Guide to Shōsōin Research

Bryan Lowe, Chris Mayo, and a bunch of other advisors and contributors have launched an online Guide to Shōsōin Research, hosted by Vanderbilt University:

What are Shōsōin documents?

Shōsōin 正倉院 is the name of an eighth-century storehouse located on the grounds of the temple Tōdai-ji 東大寺. While it is most famous for its collection of treasures, including many objects that reached Japan via the silk road, it also preserves over 10,000 hand-written documents all dating from the Nara period (710–784). [...]

Why haven't I heard more about these sources?

English-language scholarship has barely scratched the surface of this rich source base. The primary reason for this neglect stems from the complexity of the collection, which has rendered it nearly impossible to use without specialized training. The manuscripts were cut apart and reassembled multiple times both in the eighth century and in the modern era. Publication further complicated matters, as the documents were again rearranged for the compilation of the Dai Nihon komonjo 大日本古文書 series.

There's also a blog and a glossary, both chiefly focused (at present) on how scholars deal with this cut-up mess of invaluable documentation: "The primary task of Shōsōin scholars in Japan is to figure out how these numerous fragments were once related to one another."

Lowe, Mayo, and the other contributs deserve a lot of credit for their work here. I didn't know diddly squat about Shōsōin documents before reading this page, but I do know how tough it can be to find the first foothold in a field like this — that one obscure reference book, tucked away only in a few major libraries, that lets you start exploring a topic in detail rather than in a popularized (or summarized-for-specialists-in-other-fields) form.


Annals of word aversion: "Moist, Diane"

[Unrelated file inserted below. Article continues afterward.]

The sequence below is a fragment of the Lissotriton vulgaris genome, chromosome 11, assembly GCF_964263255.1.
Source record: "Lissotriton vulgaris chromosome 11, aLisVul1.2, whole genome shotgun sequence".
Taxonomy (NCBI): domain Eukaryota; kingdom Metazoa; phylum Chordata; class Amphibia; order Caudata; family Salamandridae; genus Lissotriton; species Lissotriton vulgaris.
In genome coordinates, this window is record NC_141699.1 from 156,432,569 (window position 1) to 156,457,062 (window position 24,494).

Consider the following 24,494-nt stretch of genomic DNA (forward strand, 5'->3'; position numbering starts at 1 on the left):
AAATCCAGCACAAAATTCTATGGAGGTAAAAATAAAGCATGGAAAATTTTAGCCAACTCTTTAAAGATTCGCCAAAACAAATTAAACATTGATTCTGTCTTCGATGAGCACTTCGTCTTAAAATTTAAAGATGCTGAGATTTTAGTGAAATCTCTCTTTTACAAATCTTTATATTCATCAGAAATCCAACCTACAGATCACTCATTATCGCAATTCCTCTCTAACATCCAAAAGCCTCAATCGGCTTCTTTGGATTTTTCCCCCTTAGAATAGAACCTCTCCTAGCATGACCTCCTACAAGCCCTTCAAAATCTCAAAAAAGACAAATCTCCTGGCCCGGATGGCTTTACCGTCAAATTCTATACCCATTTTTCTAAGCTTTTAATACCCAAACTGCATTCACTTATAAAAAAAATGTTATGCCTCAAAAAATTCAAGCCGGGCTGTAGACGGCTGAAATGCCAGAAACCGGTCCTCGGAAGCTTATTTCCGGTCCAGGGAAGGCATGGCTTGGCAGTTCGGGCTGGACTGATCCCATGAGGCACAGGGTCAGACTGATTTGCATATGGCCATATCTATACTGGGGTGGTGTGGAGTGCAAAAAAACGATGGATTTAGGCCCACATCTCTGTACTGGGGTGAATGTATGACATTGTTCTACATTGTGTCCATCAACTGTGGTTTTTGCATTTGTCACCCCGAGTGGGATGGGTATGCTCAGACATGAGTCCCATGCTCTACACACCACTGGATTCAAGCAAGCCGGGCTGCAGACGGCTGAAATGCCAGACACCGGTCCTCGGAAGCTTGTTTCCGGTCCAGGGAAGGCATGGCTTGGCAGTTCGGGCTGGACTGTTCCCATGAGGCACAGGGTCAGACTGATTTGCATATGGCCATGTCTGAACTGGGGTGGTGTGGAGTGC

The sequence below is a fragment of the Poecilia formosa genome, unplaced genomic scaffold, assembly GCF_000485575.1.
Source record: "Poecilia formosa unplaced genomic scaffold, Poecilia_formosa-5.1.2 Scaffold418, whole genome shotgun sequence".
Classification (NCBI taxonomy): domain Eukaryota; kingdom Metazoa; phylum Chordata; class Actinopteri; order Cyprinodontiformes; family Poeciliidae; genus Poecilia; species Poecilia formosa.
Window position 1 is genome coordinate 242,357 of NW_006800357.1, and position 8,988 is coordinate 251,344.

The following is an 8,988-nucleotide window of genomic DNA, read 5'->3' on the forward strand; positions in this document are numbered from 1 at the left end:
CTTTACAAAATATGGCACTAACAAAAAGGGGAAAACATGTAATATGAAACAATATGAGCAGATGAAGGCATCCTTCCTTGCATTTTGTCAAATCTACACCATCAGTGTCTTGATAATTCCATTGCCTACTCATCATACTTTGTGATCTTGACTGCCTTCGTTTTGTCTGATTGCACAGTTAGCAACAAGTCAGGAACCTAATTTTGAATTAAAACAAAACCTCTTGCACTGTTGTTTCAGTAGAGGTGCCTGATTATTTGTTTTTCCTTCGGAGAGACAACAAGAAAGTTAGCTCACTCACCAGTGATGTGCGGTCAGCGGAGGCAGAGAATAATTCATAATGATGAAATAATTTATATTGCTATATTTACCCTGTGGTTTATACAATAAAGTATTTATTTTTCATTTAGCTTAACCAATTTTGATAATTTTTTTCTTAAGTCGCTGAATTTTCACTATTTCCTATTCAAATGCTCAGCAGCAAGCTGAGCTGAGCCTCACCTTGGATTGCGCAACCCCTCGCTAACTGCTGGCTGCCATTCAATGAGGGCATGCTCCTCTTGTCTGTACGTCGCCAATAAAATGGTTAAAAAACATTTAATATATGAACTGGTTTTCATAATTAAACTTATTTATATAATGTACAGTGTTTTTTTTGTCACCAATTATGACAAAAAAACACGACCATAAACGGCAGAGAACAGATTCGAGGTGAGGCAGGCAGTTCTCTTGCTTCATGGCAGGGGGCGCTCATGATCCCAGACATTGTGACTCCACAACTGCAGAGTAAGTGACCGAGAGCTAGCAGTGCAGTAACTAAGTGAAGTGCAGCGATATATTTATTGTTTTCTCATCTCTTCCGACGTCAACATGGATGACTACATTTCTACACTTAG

I suppose most people reading this also ready Language Log and are therefore aware that word aversion is the hip new topic these days. How timely then that a new cosmetics line recently launched in Japan is called "Moist, Diane."

Well, they also use other punctuatings, like "Moist-Diane" and "Moist Diane," but I don't suppose those are any better from the point of view of the moist-averse. Who, incidentally, should also appreciate the tag line: "For the moisture of all women. Moisturized skin. Moisturized hair. Moisturized body."

In conclusion, moist.


Vegetatin' rhythm

Here's another one from Nihon ongaku no nagare (previously on No-sword). This one is from Nihon ongaku no rizumu (日本音楽のリズム, "The rhythm of Japanese music"), by Koizumi Fumio 小泉文夫, and I offer it more as an example of applied Nihonjinron than a theory I take seriously.

Japan's year is divided into four seasons, like Europe's. In south and southeast Asia, some areas have only a rainy season and a dry season, while in others dramatic changes in humidity divide the year into six seasons, punctuated by monsoons. Compared to areas like that, Japan is rich in seasonal change without widely separated extremes in temperature, and this climate must surely be the most important foundation stone on which the Japanese way of life and artistic expression rest.